Legal Blog

Paid Meals Break Can Not Offset Overtime


lunch-break            In Bobbi-Jo Smiley v. E.I. DuPont, No. 14-4583, Slip Op. (3d. Cir. 10/7/16), a case of first impression in Pennsylvania, workers at DuPont’s Pennsylvania manufacturing plant worked 12-hour shifts.  They had to be on site before and after their shifts to “don and doff” their uniforms and protective gear; they also had to share information with the next shift workers.  This time averaged 30 to 60 minutes a day.


DuPont voluntarily provided paid meal breaks though there was no Fair Labor Standard Act (“FLSA”) requirement to do so.  The paid break times always exceeded the amount of time the workers (“Plaintiffs”) spent donning and doffing and sharing information.  The Plaintiffs sought to be paid overtime compensation for the time spent donning and doffing.  DuPont refused, arguing that it had the right to offset the paid breaks it voluntarily provided against the unpaid donning and doffing and shift sharing information time.


The District Court dismissed the Plaintiffs’ case holding that the FLSA allowed DuPont to use paid non-work time to offset the required overtime as the amount of the paid non-work time exceeded the unpaid work time.  While the FLSA does not expressly allow this, the District Court concluded it was not specifically prohibited either.


On appeal, the Third Circuit invited the U.S. Department of Labor (“DOL”) to join to assist “in understanding the intricacies of the important FLSA issue presented …” The Court noted its duty to defer to the DOL position and guidelines; this did not bode well for DuPont.  The DOL determined that the overtime compensation should not be offset, construing the FLSA liberally in favor of employees and noted that exceptions should be construed narrowly against the employer/DuPont.


The Third Circuit agreed with the Plaintiffs and DOL, holding that the paid meal break time was “on duty” time, even if it was “non-productive work time.” “To the extent that those hours are regarded as working time, payment made as compensation for these hours cannot be characterized as payments not for hours worked.”  This is a “fact dependent determination.”  “Thus, if the time at issue is considered hours worked under the Act, the corresponding compensation is included in the regular rate of pay.  29 C.F.R. §778.223.”


The FLSA provides that under certain circumstances an employer may indeed use some compensation already given as a credit or offset against overtime liability.  See 29 U.S.C. §207(h).  However, this is limited to only three categories of compensation; the DuPont situation did not fit within these categories.  The primary difference was that the attempted offset time was included in calculating the worker’s regular rate of pay against the overtime liability; here “extra” compensation was not involved.  Id. at §207(h).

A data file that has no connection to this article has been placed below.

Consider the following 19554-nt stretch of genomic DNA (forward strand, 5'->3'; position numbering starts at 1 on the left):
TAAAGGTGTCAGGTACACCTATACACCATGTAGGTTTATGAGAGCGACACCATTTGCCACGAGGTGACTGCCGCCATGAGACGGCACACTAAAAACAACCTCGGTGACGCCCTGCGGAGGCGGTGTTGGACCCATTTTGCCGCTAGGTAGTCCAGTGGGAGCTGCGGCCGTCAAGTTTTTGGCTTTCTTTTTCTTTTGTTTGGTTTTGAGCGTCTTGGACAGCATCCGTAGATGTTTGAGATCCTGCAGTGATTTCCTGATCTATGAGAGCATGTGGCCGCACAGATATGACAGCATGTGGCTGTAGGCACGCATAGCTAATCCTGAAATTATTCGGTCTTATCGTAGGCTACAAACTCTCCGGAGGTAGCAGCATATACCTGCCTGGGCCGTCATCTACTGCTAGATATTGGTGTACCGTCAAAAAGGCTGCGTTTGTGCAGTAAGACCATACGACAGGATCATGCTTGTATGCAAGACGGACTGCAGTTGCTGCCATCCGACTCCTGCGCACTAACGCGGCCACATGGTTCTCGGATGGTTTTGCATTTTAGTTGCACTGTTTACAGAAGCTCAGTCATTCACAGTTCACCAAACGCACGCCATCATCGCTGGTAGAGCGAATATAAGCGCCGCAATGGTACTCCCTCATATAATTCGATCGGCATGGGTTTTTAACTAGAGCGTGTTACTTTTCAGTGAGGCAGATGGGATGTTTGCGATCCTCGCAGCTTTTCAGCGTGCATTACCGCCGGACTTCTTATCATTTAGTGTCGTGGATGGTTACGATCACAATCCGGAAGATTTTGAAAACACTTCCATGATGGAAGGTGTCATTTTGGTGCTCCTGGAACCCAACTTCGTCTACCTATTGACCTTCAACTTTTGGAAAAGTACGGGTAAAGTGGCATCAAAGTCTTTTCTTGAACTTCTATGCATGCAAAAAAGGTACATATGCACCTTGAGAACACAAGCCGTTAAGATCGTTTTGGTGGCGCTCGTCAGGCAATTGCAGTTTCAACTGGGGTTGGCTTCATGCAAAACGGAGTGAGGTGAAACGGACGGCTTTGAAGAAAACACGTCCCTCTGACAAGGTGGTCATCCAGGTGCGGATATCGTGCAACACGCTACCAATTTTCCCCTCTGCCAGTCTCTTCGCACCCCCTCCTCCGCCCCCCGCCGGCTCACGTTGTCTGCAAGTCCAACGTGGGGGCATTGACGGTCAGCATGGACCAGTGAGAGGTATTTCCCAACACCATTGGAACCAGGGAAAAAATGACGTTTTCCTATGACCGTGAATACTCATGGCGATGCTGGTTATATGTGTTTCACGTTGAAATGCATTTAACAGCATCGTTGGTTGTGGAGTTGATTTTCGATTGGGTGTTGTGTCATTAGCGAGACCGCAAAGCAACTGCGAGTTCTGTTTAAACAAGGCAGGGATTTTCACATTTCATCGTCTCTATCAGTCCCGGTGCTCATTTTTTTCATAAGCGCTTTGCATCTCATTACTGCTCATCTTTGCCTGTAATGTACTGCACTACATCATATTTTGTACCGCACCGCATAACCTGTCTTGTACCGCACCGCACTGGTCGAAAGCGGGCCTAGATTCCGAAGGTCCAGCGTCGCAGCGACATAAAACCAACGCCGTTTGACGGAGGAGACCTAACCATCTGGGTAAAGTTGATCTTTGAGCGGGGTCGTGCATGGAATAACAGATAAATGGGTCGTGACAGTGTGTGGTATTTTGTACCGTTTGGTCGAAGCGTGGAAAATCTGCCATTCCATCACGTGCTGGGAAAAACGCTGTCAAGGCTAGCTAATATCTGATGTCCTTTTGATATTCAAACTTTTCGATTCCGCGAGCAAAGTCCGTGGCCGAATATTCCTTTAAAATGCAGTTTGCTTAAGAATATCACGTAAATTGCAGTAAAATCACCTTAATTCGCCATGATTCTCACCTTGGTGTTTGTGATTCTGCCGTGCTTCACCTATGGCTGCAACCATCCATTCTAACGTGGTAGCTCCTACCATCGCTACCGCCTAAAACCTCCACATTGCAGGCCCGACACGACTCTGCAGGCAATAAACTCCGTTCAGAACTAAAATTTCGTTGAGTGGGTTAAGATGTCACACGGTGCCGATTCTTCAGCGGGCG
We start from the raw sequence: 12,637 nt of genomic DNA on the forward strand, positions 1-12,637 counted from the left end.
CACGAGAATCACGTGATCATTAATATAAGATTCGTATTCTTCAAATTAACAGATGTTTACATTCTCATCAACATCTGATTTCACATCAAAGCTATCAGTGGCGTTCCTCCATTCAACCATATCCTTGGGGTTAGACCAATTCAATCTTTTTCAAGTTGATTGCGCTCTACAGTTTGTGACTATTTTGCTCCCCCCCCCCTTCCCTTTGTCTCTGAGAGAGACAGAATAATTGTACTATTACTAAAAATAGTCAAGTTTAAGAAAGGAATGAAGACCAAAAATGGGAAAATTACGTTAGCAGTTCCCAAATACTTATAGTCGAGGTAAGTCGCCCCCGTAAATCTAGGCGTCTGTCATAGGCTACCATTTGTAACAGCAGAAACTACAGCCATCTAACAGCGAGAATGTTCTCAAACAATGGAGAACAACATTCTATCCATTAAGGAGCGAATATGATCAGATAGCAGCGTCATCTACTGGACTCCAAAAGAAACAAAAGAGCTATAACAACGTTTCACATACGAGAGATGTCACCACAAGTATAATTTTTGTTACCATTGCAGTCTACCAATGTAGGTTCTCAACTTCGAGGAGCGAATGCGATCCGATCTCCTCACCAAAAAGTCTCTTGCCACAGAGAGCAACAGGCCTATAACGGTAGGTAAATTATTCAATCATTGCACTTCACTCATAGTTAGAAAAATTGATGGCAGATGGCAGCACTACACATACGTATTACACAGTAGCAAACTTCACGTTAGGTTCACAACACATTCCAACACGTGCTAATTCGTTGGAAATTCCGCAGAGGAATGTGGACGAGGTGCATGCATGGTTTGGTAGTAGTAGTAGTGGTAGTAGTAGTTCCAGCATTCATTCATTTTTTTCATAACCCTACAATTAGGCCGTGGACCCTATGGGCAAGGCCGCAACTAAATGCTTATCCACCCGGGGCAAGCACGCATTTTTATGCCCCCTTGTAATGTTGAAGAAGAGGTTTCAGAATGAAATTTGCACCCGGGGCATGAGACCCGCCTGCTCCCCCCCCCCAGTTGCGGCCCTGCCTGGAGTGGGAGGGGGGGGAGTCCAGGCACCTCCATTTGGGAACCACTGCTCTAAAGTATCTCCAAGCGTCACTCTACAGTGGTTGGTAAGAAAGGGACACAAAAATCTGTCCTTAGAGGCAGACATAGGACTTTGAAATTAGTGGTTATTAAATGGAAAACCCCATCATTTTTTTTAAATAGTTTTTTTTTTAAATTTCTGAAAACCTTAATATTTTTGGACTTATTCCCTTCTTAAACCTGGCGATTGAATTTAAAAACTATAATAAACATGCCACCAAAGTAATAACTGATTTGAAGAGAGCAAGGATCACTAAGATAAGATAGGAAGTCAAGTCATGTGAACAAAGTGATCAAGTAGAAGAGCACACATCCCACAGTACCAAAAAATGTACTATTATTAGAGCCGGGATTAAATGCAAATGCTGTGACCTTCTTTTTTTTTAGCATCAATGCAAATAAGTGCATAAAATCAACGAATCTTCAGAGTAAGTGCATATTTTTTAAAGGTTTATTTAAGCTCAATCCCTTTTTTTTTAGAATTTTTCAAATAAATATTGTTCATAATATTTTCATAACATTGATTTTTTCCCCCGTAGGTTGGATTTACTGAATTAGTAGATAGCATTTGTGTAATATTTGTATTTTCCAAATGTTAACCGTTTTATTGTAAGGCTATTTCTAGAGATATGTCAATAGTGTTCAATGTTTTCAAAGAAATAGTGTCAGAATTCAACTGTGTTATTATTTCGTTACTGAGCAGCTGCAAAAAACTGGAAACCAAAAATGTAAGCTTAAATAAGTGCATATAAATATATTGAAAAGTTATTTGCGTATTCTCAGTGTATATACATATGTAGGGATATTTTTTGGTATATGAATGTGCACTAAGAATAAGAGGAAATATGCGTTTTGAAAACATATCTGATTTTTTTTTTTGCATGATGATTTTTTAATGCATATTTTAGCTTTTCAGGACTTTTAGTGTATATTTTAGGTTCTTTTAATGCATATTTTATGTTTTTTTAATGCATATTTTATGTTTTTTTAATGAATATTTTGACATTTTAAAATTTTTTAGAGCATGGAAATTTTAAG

The Third Circuit rejected the notion that the FLSA’s silence on the issue indicates permission for employers to use paid meal breaks as an overtime offset.  “We agree with the reasoning of the DOL that allowing employers to then credit that compensation [included in calculating the regular rate of pay] against overtime would necessarily short change employees.”


The Third Circuit adopted the reasoning of the Ninth Circuit in Ballaris v. Wacker Siltronic Corp., 370 F.3d 901.914 (9th Cir. 2004), “it would undermine the purpose of the FLSA if an employer could use agreed-upon compensation for non-work time (or work time) as a credit so as to avoid paying compensation required by the FLSA.”


The overarching lesson is that where an employer rewards its employees with a gratuitous benefit, in the nature of a paid meal break, it will not be permitted to then transform that gratuity into an offset/credit against overtime worked.



Philadelphia Labor and Employment| 267.338.1383

Neil Morris is the Chair of the Labor & Employment practice group in the Philadelphia regional office. He has passionately represented employers for the last 30 years. He specializes in the areas of labor and employment, municipal labor law, employment discrimination, defamation and business litigation. He has also served as Labor Counsel for every size business and institution on a local, regional, and national scale. He has represented more than 35 Pennsylvania Townships and Boroughs and the County of Bucks. He is often brought in to handle “crisis” situations involving employees and/or management.



ABOUT GABRIEL CELII | 267.338.1361

Mr. Celii devotes his practice to representing businesses and municipal entities navigating labor and employment disputes ranging from wage and hour litigation and work place discrimination defense to labor negotiations and the resolution of grievances. During his representation of Philadelphia-area Townships and Counties, he has successfully defended claims brought against public officials and advised municipalities on the drafting of local ordinances, such as Police Pension DROP amendments.




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